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20 Easy Piano Songs for Beginners

Posted on September 20, 2019

As a beginner piano player, you might get frustrated when you have trouble playing the songs you love or desperately want to learn your favorite tunes. However, you can play virtually any song if you begin with an easy version of it that is suitable for beginners. Take it step by step, be patient, and gradually increase the complexity of the song over time.

Using Yousician to learn your favorite piano songs is a great way to do this. You can choose the difficulty level and start with easy versions of the songs you love. To make learning simpler and easier, practice each hand independently and then try playing both hands together.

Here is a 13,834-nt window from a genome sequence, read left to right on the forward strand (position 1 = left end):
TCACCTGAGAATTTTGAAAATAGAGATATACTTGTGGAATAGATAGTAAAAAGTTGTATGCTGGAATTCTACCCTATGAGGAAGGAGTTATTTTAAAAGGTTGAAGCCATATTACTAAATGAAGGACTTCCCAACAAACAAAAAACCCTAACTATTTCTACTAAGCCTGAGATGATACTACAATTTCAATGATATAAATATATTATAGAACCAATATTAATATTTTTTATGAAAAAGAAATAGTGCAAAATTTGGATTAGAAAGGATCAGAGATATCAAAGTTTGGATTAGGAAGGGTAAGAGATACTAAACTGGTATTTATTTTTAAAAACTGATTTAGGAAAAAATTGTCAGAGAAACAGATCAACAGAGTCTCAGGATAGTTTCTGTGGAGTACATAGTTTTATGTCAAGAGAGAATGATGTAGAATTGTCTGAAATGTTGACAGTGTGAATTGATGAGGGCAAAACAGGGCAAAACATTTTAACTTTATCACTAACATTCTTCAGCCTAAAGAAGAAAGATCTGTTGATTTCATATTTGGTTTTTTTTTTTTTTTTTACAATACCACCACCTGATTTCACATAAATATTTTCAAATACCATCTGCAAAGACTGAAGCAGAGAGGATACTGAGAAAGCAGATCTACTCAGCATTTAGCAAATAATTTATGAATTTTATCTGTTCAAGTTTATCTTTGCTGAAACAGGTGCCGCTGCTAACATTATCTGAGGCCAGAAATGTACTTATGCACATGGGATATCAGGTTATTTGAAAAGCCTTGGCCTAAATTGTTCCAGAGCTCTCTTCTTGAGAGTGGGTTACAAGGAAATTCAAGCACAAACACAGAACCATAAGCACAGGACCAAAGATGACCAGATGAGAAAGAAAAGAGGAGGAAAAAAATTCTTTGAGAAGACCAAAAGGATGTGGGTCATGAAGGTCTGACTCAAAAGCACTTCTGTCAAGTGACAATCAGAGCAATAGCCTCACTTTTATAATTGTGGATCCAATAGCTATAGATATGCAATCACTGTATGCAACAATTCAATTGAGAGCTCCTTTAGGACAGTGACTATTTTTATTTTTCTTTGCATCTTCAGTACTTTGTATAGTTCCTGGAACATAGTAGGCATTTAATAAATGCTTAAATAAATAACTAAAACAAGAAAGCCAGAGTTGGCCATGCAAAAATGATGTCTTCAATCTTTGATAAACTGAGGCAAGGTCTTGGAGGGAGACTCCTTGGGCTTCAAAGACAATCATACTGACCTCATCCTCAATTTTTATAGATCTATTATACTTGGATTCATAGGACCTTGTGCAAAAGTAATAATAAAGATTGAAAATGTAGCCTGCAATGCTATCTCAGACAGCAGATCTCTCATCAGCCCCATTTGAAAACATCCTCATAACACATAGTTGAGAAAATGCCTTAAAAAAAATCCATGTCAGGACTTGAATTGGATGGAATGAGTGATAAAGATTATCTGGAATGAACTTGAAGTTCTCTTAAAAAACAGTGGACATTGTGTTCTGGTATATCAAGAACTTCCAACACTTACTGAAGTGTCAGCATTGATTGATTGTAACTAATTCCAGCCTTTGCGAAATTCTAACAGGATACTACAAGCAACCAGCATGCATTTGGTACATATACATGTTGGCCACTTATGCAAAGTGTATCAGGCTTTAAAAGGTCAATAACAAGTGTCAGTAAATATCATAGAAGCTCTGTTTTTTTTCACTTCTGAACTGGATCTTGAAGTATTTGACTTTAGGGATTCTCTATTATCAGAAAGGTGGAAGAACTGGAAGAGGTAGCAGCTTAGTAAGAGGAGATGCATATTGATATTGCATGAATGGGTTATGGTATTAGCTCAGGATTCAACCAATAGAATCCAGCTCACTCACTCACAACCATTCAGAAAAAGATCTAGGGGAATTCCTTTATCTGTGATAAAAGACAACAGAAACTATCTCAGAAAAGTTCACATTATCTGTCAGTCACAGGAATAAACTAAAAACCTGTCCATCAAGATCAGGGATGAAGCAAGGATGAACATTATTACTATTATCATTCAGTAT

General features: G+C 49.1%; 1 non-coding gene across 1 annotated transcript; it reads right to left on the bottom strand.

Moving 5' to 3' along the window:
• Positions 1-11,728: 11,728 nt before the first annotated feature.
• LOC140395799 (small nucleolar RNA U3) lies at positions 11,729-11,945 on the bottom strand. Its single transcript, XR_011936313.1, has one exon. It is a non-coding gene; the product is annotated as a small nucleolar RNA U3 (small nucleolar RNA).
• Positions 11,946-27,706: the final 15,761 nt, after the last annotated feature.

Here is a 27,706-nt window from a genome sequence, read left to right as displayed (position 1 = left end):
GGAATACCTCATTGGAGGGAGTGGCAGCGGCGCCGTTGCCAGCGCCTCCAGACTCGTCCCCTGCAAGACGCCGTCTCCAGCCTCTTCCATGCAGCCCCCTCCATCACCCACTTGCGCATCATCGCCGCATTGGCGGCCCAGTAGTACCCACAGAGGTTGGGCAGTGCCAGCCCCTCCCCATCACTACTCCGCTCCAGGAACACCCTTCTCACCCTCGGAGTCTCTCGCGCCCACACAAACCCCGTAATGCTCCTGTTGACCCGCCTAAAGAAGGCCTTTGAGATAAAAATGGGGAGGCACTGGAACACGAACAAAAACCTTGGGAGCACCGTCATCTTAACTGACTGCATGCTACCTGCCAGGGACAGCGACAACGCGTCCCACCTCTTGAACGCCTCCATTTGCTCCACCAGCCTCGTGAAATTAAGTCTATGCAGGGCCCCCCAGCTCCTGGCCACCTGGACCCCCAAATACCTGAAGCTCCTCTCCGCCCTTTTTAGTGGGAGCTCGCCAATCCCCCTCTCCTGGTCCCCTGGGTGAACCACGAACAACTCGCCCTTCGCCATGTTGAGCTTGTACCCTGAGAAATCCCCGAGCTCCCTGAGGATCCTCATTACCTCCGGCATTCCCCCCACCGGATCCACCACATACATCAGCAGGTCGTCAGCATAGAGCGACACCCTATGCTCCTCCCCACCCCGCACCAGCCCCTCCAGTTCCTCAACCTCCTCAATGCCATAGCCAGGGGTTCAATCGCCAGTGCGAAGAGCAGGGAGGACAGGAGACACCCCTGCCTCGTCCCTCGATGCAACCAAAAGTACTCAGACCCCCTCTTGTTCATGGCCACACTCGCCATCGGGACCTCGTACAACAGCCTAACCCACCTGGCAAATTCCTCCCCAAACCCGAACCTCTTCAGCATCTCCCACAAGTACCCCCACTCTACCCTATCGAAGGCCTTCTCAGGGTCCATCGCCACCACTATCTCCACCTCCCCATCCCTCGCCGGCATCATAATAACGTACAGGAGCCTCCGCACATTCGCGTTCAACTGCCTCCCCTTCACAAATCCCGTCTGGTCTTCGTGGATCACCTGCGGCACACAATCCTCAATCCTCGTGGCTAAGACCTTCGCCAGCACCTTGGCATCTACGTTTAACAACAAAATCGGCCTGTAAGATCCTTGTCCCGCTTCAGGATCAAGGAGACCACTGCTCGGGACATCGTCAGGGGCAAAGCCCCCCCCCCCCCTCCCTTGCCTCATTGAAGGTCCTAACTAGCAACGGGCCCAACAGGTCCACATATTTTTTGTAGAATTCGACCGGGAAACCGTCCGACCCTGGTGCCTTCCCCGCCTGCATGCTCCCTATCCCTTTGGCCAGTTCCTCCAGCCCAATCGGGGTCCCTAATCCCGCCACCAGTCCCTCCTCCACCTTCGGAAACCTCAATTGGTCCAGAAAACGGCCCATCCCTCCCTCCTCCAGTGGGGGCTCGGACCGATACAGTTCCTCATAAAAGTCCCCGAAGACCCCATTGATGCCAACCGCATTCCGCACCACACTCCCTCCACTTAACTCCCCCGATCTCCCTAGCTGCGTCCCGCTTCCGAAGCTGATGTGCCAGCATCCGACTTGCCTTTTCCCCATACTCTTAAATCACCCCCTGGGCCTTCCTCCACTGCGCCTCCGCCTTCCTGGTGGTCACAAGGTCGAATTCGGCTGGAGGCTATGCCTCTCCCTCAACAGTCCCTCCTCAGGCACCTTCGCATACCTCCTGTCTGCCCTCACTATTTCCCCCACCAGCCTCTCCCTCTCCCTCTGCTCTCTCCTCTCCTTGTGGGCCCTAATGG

To better help you learn piano, we have selected some easy songs that are simple to learn, and most importantly, fun to play. Here are some tips for you to consider when looking for that perfect piano song.

Piano Basics

Before jumping into the easy songs you can learn on the piano as a beginner, let’s have a look at some tips and tricks for learning how to play the piano:

  1. The first step for all new pianists is to get familiar with the layout of the piano keyboard. Learn how the black and white keys are grouped on the keyboard.
  2. Don’t worry too much about theory and musical vocabulary at this point. Instead, focus on getting some experience on the keyboard and start practicing with one hand at a time.
  3. When you feel comfortable playing with both hands separately, it’s time to practice with both hands together. Try to keep each hand in the same position as when you were playing them separately.

After practicing these basic steps, you can move on to piano chords, scales, and different ranges of notes. You can also adjust the tempo and rhythm of your playing based on your skill level. Let’s go through these in the following sections!